On March 16, 2017, a bipartisan group of Representatives, including Paul Gosar(R-AZ), Don Beyer(D-VA), Barbara Comstock(R-VA), Martha McSally(R-AZ), Brad Schneider(D-IL), and Thomas Suozzi(D-NY) introduced a bill (H.R. 1560) that would amend the Family and Medical Leave Act (FMLA) to allow parents of up to 12 weeks of unpaid, job protected leave for the death of a child. Currently, only 60% of private-sector workers in the U.S. are provided with paid time off after the death of a loved one, and usually that is only for a few days.
The current FMLA law allows eligible employees to take up to 12 weeks off per year for the following:
· The birth of a child and to care for the newborn child within one year of birth
· The placement with the employee of a child for adoption or foster care and to care for the newly placed child within one year of placement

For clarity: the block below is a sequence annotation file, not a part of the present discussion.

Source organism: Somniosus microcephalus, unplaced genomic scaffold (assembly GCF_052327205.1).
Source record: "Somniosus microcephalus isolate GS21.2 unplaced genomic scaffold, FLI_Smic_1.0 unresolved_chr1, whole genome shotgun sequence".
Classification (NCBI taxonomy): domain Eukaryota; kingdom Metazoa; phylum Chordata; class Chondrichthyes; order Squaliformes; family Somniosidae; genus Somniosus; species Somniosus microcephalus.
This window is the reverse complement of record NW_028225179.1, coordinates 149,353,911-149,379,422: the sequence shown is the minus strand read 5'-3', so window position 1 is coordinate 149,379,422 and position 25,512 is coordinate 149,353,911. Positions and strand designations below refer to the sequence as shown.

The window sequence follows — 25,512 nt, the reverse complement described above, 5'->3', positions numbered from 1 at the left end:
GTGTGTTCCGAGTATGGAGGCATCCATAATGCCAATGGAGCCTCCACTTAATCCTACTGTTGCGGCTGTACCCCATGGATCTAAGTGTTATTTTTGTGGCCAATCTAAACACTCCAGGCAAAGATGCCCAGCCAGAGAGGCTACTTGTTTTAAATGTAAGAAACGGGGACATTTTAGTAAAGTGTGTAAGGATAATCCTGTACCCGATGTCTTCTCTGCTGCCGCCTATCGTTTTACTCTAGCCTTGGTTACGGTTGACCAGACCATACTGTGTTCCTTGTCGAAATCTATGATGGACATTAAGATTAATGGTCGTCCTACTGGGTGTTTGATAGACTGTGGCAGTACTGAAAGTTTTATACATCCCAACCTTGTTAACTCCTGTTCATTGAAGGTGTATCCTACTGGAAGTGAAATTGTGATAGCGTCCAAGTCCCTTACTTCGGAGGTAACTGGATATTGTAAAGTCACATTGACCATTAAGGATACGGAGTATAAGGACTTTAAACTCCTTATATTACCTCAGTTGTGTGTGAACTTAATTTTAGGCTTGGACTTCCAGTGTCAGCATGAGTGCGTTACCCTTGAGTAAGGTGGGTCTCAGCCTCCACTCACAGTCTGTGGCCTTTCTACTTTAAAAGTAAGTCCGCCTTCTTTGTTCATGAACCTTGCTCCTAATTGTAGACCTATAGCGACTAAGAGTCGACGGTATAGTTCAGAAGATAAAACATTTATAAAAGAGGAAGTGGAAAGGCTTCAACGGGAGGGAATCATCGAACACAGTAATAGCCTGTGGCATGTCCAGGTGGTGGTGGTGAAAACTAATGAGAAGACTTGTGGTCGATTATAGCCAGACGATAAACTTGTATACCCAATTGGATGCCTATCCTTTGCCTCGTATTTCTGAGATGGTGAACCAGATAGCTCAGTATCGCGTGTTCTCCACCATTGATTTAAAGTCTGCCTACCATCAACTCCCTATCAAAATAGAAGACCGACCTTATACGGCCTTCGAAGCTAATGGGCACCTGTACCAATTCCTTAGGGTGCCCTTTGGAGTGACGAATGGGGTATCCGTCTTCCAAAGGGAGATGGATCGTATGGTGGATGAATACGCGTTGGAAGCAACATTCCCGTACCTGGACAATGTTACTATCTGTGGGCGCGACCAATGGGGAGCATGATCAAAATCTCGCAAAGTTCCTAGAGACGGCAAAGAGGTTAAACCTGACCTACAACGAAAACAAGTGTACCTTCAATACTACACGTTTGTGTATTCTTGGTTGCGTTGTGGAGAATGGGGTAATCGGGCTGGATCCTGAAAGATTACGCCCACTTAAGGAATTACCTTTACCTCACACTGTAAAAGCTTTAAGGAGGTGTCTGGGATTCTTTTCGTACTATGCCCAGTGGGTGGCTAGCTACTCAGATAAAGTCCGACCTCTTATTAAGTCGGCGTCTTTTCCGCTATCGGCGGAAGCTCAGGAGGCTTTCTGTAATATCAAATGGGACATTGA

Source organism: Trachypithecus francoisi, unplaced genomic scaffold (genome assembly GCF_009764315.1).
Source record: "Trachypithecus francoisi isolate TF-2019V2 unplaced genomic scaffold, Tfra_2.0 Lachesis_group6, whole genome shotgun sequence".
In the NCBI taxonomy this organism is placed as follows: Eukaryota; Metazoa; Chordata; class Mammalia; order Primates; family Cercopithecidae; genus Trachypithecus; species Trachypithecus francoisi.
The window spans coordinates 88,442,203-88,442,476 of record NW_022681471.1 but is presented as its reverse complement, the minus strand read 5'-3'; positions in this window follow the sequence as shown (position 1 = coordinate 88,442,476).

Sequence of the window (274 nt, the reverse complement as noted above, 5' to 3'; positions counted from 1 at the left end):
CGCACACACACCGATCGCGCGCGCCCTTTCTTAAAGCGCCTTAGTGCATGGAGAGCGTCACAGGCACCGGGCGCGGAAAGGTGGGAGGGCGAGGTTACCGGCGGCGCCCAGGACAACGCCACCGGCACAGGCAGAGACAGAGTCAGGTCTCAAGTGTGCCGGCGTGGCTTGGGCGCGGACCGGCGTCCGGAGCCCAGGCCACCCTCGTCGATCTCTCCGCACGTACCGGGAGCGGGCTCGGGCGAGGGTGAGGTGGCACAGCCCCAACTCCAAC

· To care for an employee’s spouse, child, or parent who has a serious health condition
· A serious health condition which makes the employee unable to perform essential duties of the job
· Or for any qualifying exigency arising out of the fact that the employee’s spouse, son, daughter, or parent is a covered military member on active duty, or;
· Twenty-six workweeks of leave during a 12-month period to care for a covered service member with a serious injury or illness if the eligible employee is the service member’s spouse, son, daughter, parent, or next of kin.
There have been similar bills introduced in recent years without success, however the Representatives believe this bill has a better chance of advancing due to the bipartisan support. There are 3 Republicans and 3 Democrats as sponsors of the bill. However in the Senate, there are 12 Democrats and 1 Independent sponsoring the bill known as the Parental Bereavement Act of 2017. Senator Jon Tester(D-MT) introduced the bill (S. 528) in the Senate on March 6, 2017.
Continue to follow us at myHRcounsel for the latest on the bill. If passed, please contact us for support in implementing policy for the FMLA amendment.